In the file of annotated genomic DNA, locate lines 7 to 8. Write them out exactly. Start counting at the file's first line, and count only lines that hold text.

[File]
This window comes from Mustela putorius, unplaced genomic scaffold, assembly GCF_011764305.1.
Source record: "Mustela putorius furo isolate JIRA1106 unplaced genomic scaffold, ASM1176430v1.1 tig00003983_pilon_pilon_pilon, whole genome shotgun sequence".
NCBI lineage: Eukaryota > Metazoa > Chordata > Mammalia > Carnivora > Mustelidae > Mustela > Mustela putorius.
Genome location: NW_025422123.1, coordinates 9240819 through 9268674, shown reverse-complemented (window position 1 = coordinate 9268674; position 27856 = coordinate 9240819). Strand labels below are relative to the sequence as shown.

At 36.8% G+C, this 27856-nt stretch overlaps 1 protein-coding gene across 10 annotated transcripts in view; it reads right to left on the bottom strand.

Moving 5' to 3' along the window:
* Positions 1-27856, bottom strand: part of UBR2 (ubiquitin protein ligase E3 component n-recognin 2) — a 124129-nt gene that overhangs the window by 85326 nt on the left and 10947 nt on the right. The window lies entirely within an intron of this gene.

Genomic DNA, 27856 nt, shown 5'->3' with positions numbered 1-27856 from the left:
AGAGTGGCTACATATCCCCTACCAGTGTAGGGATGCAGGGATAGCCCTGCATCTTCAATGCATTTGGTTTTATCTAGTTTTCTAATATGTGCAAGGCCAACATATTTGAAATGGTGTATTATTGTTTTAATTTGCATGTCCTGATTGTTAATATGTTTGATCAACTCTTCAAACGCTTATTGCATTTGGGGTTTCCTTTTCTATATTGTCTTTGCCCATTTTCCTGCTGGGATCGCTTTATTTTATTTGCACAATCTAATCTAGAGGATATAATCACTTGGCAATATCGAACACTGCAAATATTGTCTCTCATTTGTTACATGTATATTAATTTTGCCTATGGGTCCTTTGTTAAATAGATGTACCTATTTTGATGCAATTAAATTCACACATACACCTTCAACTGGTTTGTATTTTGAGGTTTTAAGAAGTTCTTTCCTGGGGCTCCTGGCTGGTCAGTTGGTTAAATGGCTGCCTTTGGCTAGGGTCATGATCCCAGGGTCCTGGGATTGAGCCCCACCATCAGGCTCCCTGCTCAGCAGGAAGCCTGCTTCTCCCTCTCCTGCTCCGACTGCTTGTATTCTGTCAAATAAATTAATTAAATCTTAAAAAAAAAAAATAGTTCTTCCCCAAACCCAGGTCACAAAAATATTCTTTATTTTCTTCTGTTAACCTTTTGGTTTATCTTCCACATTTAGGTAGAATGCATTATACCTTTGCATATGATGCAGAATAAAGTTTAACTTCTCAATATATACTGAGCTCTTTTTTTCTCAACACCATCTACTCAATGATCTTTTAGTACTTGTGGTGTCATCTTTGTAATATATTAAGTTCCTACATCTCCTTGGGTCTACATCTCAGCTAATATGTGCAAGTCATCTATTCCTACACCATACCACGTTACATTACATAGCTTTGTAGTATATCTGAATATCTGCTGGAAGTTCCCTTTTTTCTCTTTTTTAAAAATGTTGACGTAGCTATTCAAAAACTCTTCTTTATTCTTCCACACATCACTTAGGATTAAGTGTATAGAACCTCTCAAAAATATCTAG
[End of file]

* Positions 1-27856, bottom strand: part of UBR2 (ubiquitin protein ligase E3 component n-recognin 2) — a 124129-nt gene that overhangs the window by 85326 nt on the left and 10947 nt on the right. The window lies entirely within an intron of this gene.

Genomic DNA, 27856 nt, shown 5'->3' with positions numbered 1-27856 from the left: